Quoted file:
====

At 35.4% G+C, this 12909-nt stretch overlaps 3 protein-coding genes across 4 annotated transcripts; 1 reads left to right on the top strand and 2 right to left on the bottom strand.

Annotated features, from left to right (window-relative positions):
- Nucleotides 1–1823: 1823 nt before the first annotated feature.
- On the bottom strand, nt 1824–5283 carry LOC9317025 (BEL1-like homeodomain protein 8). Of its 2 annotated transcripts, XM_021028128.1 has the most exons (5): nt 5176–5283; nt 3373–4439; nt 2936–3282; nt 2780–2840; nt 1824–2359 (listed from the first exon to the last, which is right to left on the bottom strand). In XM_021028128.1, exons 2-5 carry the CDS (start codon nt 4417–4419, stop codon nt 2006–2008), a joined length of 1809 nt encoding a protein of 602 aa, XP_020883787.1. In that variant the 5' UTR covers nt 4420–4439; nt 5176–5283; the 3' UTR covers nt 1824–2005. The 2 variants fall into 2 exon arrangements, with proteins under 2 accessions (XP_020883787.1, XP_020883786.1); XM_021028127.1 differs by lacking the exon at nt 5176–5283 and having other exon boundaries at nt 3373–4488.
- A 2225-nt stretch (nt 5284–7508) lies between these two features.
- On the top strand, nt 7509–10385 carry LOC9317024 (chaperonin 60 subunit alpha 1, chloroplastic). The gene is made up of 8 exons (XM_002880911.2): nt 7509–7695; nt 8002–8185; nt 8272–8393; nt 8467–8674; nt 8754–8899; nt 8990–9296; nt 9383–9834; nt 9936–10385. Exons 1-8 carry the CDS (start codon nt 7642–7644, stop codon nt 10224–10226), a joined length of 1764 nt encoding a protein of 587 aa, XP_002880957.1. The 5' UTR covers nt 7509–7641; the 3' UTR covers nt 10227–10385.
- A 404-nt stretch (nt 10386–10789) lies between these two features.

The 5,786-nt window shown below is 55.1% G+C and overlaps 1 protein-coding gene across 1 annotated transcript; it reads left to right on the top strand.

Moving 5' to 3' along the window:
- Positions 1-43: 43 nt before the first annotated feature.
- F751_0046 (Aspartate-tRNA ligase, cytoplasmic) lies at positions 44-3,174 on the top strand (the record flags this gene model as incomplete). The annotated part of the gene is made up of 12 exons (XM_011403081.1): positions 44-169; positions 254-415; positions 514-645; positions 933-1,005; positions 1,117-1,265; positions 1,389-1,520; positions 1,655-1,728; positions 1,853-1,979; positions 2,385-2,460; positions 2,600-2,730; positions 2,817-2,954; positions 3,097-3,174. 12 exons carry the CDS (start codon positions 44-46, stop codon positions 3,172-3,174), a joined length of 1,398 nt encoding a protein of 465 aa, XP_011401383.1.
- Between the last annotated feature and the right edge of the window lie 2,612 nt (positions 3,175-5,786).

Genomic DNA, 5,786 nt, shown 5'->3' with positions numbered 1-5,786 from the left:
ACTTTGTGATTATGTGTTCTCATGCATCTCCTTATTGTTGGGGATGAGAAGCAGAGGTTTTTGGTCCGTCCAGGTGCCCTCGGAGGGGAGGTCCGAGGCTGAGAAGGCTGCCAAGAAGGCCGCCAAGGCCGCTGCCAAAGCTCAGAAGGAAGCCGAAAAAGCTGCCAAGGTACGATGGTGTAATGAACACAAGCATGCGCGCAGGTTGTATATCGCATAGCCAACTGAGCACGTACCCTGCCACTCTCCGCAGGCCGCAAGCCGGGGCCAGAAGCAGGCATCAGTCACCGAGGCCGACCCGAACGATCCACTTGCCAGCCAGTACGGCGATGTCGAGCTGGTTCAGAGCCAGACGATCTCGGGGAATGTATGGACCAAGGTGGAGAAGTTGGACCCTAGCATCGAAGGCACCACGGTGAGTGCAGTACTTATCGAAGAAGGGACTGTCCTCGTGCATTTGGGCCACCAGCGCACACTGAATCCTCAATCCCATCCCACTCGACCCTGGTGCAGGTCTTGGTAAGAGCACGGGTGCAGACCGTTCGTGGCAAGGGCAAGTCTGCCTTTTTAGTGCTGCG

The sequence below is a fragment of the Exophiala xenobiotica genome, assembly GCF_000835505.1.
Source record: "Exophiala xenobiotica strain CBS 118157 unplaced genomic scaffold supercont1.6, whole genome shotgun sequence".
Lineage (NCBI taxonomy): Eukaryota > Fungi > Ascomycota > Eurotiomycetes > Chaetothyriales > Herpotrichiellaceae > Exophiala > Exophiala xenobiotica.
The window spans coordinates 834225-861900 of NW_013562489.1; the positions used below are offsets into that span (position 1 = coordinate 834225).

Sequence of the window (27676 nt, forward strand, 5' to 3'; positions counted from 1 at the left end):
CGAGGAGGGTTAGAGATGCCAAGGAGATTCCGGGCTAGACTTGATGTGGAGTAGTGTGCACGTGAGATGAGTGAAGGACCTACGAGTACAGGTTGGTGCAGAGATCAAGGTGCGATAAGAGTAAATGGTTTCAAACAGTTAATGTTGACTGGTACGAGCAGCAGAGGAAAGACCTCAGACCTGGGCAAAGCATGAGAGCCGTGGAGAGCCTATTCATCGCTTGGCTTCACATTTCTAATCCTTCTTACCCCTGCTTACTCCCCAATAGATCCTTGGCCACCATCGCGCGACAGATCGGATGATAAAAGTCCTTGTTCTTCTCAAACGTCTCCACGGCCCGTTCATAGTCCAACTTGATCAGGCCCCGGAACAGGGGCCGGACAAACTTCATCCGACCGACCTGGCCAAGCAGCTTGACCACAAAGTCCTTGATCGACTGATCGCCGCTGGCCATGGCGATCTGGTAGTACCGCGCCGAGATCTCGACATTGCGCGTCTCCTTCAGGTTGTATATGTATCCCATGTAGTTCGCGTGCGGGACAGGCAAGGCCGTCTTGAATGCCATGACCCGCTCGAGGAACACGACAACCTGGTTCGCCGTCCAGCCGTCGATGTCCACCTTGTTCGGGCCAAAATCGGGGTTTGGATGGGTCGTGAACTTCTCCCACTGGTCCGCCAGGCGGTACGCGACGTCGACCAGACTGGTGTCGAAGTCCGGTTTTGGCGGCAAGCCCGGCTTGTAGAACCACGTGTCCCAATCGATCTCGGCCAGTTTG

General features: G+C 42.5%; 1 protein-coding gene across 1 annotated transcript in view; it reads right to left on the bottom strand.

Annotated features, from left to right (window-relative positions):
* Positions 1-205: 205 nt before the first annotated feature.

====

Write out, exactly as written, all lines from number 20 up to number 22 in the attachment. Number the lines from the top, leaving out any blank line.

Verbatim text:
CGAGGAGGGTTAGAGATGCCAAGGAGATTCCGGGCTAGACTTGATGTGGAGTAGTGTGCACGTGAGATGAGTGAAGGACCTACGAGTACAGGTTGGTGCAGAGATCAAGGTGCGATAAGAGTAAATGGTTTCAAACAGTTAATGTTGACTGGTACGAGCAGCAGAGGAAAGACCTCAGACCTGGGCAAAGCATGAGAGCCGTGGAGAGCCTATTCATCGCTTGGCTTCACATTTCTAATCCTTCTTACCCCTGCTTACTCCCCAATAGATCCTTGGCCACCATCGCGCGACAGATCGGATGATAAAAGTCCTTGTTCTTCTCAAACGTCTCCACGGCCCGTTCATAGTCCAACTTGATCAGGCCCCGGAACAGGGGCCGGACAAACTTCATCCGACCGACCTGGCCAAGCAGCTTGACCACAAAGTCCTTGATCGACTGATCGCCGCTGGCCATGGCGATCTGGTAGTACCGCGCCGAGATCTCGACATTGCGCGTCTCCTTCAGGTTGTATATGTATCCCATGTAGTTCGCGTGCGGGACAGGCAAGGCCGTCTTGAATGCCATGACCCGCTCGAGGAACACGACAACCTGGTTCGCCGTCCAGCCGTCGATGTCCACCTTGTTCGGGCCAAAATCGGGGTTTGGATGGGTCGTGAACTTCTCCCACTGGTCCGCCAGGCGGTACGCGACGTCGACCAGACTGGTGTCGAAGTCCGGTTTTGGCGGCAAGCCCGGCTTGTAGAACCACGTGTCCCAATCGATCTCGGCCAGTTTG

General features: G+C 42.5%; 1 protein-coding gene across 1 annotated transcript in view; it reads right to left on the bottom strand.

Annotated features, from left to right (window-relative positions):